In any city, the public transport par excellence is the bus. Known in different ways (bus, bus, gondola, bus, bus, among others), this means of transportation has existed since the 17th century and is still essential today.
Of course, like any other vehicle, the bus has evolved to the versions we know today, and which are now more ecological. However, it all started in Paris, France in 1662.
The first version of this transport had nothing to do with what we know today, and rather it was considered very uncomfortable and, moreover, expensive. This line consisted of a kind of carriage pulled by horses and it worked until 1677. However, the idea did not end there.
FROM THE TRAM TO THE BUS
Although the tram was invented in 1775, it did not become as popular. It was 50 years later, in 1825, that another predecessor of the modern bus appeared and it was a complete success. Colonel Stanislas Baudry’s bus, which was created in Nantes (France) and later reached large cities such as New York and London.
Baudry’s idea arose when he wanted to make his thermal baths business more accessible to the public and he came up with the idea of creating a people transportation system that started from the city center xxx porno, inspired by the old stagecoaches.
Sooner than later, the colonel realized that the transport was used by more people than those who went to his business and decided to expand it. He founded the Entreprise Générale des Ómnibus, which had its terminal in front of the most popular stores in the city.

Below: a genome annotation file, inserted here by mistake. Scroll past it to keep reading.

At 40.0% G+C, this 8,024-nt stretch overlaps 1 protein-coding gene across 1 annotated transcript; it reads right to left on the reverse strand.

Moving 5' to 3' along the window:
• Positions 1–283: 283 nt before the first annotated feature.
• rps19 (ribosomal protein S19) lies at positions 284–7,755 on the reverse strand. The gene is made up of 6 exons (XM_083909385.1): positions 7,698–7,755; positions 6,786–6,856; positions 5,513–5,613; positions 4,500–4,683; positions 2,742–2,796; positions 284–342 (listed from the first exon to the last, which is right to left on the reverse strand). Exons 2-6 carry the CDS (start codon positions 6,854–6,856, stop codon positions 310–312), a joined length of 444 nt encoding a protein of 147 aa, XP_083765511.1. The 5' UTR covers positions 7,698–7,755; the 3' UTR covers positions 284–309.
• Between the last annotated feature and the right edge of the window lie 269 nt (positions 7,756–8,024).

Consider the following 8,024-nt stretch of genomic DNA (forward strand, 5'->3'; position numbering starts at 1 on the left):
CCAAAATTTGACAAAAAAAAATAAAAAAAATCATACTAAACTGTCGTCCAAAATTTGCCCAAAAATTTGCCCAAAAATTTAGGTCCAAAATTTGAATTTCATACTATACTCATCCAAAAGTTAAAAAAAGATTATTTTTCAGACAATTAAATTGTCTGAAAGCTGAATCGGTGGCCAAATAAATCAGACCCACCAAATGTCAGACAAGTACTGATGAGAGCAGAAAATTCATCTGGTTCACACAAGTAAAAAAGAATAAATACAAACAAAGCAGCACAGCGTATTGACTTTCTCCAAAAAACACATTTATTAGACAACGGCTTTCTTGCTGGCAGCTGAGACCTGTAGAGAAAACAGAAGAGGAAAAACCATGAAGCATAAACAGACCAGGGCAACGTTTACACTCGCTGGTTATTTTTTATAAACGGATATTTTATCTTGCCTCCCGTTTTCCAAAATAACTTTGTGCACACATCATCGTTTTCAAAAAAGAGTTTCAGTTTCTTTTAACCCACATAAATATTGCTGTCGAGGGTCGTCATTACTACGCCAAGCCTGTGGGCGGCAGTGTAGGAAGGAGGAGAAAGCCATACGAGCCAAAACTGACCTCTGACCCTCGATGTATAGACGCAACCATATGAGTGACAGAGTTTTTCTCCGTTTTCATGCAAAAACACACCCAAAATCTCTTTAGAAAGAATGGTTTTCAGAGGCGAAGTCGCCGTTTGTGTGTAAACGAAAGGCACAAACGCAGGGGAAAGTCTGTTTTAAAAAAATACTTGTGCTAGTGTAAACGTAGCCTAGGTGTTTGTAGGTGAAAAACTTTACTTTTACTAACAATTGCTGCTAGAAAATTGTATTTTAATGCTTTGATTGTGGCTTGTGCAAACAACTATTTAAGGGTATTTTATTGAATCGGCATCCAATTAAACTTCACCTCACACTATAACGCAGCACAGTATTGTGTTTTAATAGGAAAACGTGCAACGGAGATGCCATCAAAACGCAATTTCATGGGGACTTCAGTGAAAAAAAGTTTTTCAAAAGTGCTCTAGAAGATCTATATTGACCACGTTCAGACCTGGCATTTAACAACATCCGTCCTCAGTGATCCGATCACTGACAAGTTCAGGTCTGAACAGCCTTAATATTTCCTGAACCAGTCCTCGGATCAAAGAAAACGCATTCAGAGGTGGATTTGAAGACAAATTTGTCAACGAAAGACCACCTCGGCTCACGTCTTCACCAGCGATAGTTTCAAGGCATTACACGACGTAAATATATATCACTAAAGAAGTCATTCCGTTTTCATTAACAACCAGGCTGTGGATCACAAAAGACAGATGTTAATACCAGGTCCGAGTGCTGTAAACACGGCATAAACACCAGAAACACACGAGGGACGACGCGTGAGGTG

The word “bus” comes from the Latin phrase “Omnes omnibus”, that is, “there is everything for everyone”, which was the slogan of the new vehicle. Although this invention was very revolutionary, it was still a step away from reaching the bus.
THE ARRIVAL OF THE FIRST BUS
In 1831, Englishman Walter Hancock invented the bus. The main difference was that this one had a steam engine and therefore did not need horses to move. However, it was first known as the “Infant”.
The first bus line covered the London City Line and the City of Stratford. Six decades later came the gasoline engine, which was the work of the German company Benz (Karl Benz). His first trip was on March 18, 1895.
The model, which only allowed six seats plus the driver, improved over the years. In 1920, with the four-cylinder engines, new models appeared that tried to make better use of space until the O 6600 H model was launched in 1961, which is very similar to today’s buses.
NEW TECHNOLOGIES: ELECTRIC BUSES
It is true that electric cars have become fashionable in this century, however, the experimentation dates from much earlier. In Berlin, the Aboag company experimented in 1898 with the first electric buses. However, this energy was a failure.
Another of the pioneers in this field was the Spanish Emilio de la Cuadra and his General Car Company. In the end he did not achieve his goal, and adopted the internal combustion engine devised by the Swiss Marc Birkigt.
Despite the fact that the appearance of the metro (subway) in 1863 threatened the use of the bus, this means of transport continues to be essential. And, little by little, they are using cleaner alternative energies, such as natural gas, methane, hydrogen and electricity.
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